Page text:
Sunseekers on track to fly off for foreign holidays using NHS app as Covid passport
Matt Hancock in talks with Apple and Google to improve NHS app
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The digital proof of travellers’ jab and test status will open up trips to virus-safe countries, Grant Shapps revealed. Spain is among popular destinations ready to welcome back holidaymakers this summer. Last night it said Britons will only be welcome if Spaniards can come here on the same terms – the virus passport. And Mr Shapps said UK infection data continued to “look good” for lifting the international travel ban on May 17 – the earliest date in the for easing restrictions. Details of the traffic light system ranking countries’ Covid safety will be released around May 10.
Mr Shapps said: “So far the data does continue to look good from a UK perspective, notwithstanding those concerns about where people might be travelling to – and making sure we’re protected from the disease being reimported.”
He is holding talks with transport ministers from the US, Canada, France, Germany, Italy and Japan next week to secure an agreement on international standards for coronavirus passports.
Mr Shapps added: “We are working on an NHS application; actually it will be the NHS app that is used for people when they book appointments with the NHS and so on, to be able to show you’ve had a vaccine or you’ve had testing.
“I’m working internationally…to make sure that system can be internationally recognised, as that’s the way forward.”
But the transport chief said that while the UK is managing to bring down Covid rates, the picture is different elsewhere.
He said: “The rest of the world currently has the highest seven-day average ever since this pandemic started.
“So we are not out of the woods yet internationally, and this is of course about international travel. We do have to do that in a cautious manner and make sure it’s safe to do.”
He said it was too early to say if holidaymakers will be able to soak up some Spanish sun without having to quarantine on their return to Britain.
Mr Shapps added: “Spain specifically, I’m afraid I just don’t have the answer…because [Government scientific advisers] the Joint Biosecurity Centre will need to come up with their assessment and we can’t do that until a bit nearer the time. So we will need to wait and see.”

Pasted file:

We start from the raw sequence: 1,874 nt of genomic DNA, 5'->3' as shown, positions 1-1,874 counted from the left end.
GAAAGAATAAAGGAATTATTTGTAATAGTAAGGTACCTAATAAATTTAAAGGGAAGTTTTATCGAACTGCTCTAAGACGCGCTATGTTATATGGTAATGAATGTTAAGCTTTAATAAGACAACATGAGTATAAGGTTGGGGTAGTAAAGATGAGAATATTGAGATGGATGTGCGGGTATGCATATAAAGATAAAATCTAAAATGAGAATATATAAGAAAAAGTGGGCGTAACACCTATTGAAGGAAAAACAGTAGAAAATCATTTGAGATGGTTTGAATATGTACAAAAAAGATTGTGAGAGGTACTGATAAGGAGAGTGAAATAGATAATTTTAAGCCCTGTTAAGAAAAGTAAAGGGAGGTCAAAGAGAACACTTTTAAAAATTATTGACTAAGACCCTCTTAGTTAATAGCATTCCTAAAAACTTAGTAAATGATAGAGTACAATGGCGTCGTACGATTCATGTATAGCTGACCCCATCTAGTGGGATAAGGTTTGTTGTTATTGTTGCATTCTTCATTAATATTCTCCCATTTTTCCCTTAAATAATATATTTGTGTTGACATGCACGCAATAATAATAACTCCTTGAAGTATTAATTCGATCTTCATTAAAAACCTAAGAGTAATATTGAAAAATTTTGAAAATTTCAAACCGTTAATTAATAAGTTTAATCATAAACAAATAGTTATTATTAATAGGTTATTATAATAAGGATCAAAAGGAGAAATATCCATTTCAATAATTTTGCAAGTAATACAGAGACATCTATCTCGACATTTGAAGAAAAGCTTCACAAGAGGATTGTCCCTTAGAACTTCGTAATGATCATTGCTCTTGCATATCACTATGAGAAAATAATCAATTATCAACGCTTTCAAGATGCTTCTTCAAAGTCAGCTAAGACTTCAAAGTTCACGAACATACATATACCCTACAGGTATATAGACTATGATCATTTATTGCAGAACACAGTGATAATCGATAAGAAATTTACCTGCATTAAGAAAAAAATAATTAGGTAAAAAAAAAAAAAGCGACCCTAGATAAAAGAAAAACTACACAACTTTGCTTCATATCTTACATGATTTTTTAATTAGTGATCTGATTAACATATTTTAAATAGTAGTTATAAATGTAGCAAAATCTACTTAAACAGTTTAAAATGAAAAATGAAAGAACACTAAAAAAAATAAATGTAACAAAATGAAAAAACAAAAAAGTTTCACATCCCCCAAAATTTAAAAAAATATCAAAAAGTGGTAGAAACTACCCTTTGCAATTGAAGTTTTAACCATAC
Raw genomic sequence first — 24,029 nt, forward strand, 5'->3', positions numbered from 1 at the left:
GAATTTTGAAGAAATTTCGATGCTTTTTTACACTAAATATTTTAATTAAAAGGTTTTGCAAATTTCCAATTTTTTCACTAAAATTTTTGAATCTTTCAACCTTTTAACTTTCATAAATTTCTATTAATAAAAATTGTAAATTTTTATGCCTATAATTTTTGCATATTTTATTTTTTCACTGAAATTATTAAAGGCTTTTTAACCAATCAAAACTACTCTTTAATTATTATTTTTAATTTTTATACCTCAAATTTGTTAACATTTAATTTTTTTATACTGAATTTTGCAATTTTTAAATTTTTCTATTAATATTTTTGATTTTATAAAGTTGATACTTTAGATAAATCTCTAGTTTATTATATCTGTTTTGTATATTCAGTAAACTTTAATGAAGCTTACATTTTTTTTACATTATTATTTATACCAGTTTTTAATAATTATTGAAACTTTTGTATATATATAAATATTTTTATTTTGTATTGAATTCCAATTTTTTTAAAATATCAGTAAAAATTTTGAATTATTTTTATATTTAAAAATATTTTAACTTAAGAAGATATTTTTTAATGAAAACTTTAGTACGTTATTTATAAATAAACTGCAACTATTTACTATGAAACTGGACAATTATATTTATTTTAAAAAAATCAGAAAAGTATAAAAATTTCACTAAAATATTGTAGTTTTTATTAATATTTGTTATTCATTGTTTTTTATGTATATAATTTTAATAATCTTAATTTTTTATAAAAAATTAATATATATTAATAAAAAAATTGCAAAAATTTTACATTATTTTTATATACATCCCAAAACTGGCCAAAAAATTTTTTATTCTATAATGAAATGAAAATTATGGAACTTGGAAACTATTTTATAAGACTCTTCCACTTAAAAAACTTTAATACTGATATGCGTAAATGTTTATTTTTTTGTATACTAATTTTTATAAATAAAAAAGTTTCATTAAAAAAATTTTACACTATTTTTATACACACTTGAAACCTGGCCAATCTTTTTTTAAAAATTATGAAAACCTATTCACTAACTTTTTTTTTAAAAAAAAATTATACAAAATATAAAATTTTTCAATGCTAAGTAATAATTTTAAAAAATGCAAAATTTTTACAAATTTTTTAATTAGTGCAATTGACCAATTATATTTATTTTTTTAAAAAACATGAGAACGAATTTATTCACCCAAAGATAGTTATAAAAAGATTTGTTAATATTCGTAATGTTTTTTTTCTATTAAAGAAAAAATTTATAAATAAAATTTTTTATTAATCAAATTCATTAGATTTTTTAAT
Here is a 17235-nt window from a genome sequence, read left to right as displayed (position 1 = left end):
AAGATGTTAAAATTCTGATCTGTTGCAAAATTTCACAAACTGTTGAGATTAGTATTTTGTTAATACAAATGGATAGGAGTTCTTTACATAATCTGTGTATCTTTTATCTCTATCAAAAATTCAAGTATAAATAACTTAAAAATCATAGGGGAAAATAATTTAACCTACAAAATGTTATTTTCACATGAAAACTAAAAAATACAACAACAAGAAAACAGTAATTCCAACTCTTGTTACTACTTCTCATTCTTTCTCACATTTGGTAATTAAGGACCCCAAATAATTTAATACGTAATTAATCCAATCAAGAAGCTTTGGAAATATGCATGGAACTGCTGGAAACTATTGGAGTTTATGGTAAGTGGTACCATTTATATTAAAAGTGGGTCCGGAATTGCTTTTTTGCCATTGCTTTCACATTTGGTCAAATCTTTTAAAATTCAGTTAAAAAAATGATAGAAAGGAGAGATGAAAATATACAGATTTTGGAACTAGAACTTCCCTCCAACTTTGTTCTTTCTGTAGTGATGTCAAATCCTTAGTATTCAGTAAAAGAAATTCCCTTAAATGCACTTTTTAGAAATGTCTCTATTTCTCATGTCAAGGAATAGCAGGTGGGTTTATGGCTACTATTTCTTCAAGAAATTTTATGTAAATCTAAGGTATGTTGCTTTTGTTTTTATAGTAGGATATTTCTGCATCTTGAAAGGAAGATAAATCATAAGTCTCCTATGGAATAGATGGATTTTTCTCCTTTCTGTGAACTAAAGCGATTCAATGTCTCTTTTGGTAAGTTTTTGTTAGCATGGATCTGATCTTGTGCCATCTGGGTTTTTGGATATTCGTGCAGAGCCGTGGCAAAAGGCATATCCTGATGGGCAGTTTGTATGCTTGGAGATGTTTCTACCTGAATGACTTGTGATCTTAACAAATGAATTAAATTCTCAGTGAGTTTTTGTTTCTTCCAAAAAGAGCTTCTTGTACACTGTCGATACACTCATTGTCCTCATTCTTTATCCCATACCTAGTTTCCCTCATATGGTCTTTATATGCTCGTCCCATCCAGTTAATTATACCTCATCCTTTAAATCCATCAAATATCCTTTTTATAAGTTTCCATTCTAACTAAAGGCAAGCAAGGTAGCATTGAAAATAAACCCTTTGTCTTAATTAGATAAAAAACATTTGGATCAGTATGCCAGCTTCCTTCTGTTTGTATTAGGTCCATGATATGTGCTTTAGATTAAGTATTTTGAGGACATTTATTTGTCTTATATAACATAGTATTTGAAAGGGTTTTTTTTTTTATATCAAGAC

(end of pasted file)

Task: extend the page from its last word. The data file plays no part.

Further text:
The travel traffic light system will class countries as green, amber or red depending on their Covid levels, their vaccination rates and whether they have worrying virus variants.
Travellers from the safest places will only have to take a test before departure and two days after arriving – and will not face any other restrictions unless they test positive. Only a few areas are expected to be judged safe enough for the first wave of travel.
European holiday hotspots are desperate to reopen their borders to British travellers in time for the summer season.
Brussels has already set out plans for Digital Green Certificates showing a passenger’s Covid status that could be used this summer.
Spain’s tourism minister, Fernando Valdes Verelst has said the country will use coronavirus passports to let in holidaymakers once again.
He added: “Spain is going to be ready in June to use this digital certificate. “We are doing a pilot programme in May, in all our 46 airports.
“We are going to give all these travellers that certainty. Spain is going to be ready in June to tell all travellers worldwide that you can visit us.”
Last night his ministry added that the UK must “accept the same terms for Spanish travellers who go to the UK”.
Although the signs are positive that overseas holidays will be allowed to restart, there is still frustration within the travel industry. Jet2 is worried about the scant details of the plans.
A spokesman said yesterday: “Unsurprisingly, given the short-term uncertainty, customers are booking significantly closer to departure for summer ’21.” Government sources said it was still too early to say how countries will be assessed in the traffic light system.
But experts believe Israel, Morocco, the Maldives and parts of the Caribbean will initially be classed as green.
Paul Charles, of London travel consultancy The PC Agency, expects all of Europe will be “either amber or green”, with the US becoming green before July 4.
A travel watchlist to run alongside the traffic light system will show which destinations are showing signs of a shift in cases. It comes after Britons fled home to beat domestic restrictions last year.
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